At the moment, India is behind target in providing sanitation for its people because of the challenge of providing sanitation in urban areas. This challenge is made more complex because of rapid urbanisation. Inflexible consumption patterns make it more difficult to change community behaviour. Further, it is at times unclear who is responsible for providing sanitation. Thus, there are no standard solutions to these compounded urban problems. She concluded by highlighting that centralised sanitation cannot provide a solution to these issues alone. Different technologies have to work hand in hand and decentralised approaches can complement centralised solutions to solve India’s urban challenges.

The second keynote was delivered by Dr. Stefan Reuter, the Director of BORDA, on the increasing focus on water and sanitation as a basic human right and various water and sanitation (WATSAN) initiatives of BORDA in collaboration with for-profit, non-profit and academic organisations. Dr. Reuter talked about the story of sanitation starting in Rome, where aqueducts first introduced the concept of linear water streams and mixing of the water and nutrient cycle. He then moved to Edo, the former name of Tokyo, where nearly 400 years ago, waste was dumped onto agricultural land for use as fertilisers, thus saving the rivers and streams from anthropogenic contamination.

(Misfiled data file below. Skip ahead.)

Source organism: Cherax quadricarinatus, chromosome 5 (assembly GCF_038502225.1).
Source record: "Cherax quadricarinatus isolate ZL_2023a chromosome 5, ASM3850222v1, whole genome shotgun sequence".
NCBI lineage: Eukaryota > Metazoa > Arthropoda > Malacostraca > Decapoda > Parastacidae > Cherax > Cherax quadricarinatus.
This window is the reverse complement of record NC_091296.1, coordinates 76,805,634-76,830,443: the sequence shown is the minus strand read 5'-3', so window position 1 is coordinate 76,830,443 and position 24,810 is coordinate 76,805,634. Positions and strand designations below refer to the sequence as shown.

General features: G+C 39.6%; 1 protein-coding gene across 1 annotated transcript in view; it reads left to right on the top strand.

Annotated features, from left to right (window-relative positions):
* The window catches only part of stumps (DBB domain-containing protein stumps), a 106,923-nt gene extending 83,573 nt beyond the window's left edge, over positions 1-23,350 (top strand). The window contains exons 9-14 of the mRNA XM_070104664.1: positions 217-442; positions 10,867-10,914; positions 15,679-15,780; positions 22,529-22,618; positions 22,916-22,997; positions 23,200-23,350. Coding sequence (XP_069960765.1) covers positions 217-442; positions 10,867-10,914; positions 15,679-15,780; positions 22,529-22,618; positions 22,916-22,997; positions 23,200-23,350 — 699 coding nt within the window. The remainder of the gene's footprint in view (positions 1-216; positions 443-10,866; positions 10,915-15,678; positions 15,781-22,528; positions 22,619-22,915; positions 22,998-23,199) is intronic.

He described the efforts of BORDA in piloting and dissemination of self-sustainable basic services and how experiences from Asian countries with anaerobic digestion technology and production of biogas can provide solutions to the water and sanitation crisis currently faced in several parts of the world. He highlighted some of the benefits of DEWATS, like for instance DEWATS can be implemented in regions where electrical infrastructure is not available and proper operation and maintenance (O&M) cannot be ensured. These systems can withstand variations in organic and hydraulic loading as well as extremely high or low temperature conditions, and could contribute to infrastructure optimisation by pre-treating stormwater and ensuring treatment closer to the point of discharge.

He concluded by mentioning a call for responsibility to connect the society, businesses administration and academia to act and develop solutions to the present crisis. He raised some pertinent questions as to how we can enable robustness and capacity of our cities and towns; develop cooperation and economic rationale, organise priorities, direct investment and renovate policies and develop our inner convictions towards becoming actors of change in the present urban sanitation scenario.


The presentation sessions of the conference were divided into the following thematic groups - Technological Developments, Policies, Standards and Regulations; Stakeholder Engagement; Planning; Design & Construction; Management; Ensuring Sustainability and Financing.